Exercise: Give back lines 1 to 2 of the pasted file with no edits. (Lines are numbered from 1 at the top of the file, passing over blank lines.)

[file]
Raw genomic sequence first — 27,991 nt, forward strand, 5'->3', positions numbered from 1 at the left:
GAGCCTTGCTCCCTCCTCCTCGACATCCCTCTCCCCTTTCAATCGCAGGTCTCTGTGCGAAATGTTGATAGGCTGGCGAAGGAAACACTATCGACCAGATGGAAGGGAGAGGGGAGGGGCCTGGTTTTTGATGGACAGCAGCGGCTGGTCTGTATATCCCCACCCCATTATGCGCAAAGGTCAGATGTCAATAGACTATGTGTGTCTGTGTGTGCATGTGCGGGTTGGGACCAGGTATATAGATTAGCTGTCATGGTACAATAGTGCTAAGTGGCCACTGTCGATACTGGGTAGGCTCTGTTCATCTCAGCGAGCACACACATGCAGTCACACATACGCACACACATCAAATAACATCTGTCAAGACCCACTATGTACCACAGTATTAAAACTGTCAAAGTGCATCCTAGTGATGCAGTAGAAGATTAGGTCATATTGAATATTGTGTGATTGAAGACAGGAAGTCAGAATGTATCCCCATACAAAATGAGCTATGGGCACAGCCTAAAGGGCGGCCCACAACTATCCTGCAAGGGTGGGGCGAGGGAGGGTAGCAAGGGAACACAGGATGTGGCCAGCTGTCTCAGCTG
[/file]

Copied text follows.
Raw genomic sequence first — 27,991 nt, forward strand, 5'->3', positions numbered from 1 at the left:
GAGCCTTGCTCCCTCCTCCTCGACATCCCTCTCCCCTTTCAATCGCAGGTCTCTGTGCGAAATGTTGATAGGCTGGCGAAGGAAACACTATCGACCAGATGGAAGGGAGAGGGGAGGGGCCTGGTTTTTGATGGACAGCAGCGGCTGGTCTGTATATCCCCACCCCATTATGCGCAAAGGTCAGATGTCAATAGACTATGTGTGTCTGTGTGTGCATGTGCGGGTTGGGACCAGGTATATAGATTAGCTGTCATGGTACAATAGTGCTAAGTGGCCACTGTCGATACTGGGTAGGCTCTGTTCATCTCAGCGAGCACACACATGCAGTCACACATACGCACACACATCAAATAACATCTGTCAAGACCCACTATGTACCACAGTATTAAAACTGTCAAAGTGCATCCTAGTGATGCAGTAGAAGATTAGGTCATATTGAATATTGTGTGATTGAAGACAGGAAGTCAGAATGTATCCCCATACAAAATGAGCTATGGGCACAGCCTAAAGGGCGGCCCACAACTATCCTGCAAGGGTGGGGCGAGGGAGGGTAGCAAGGGAACACAGGATGTGGCCAGCTGTCTCAGCTG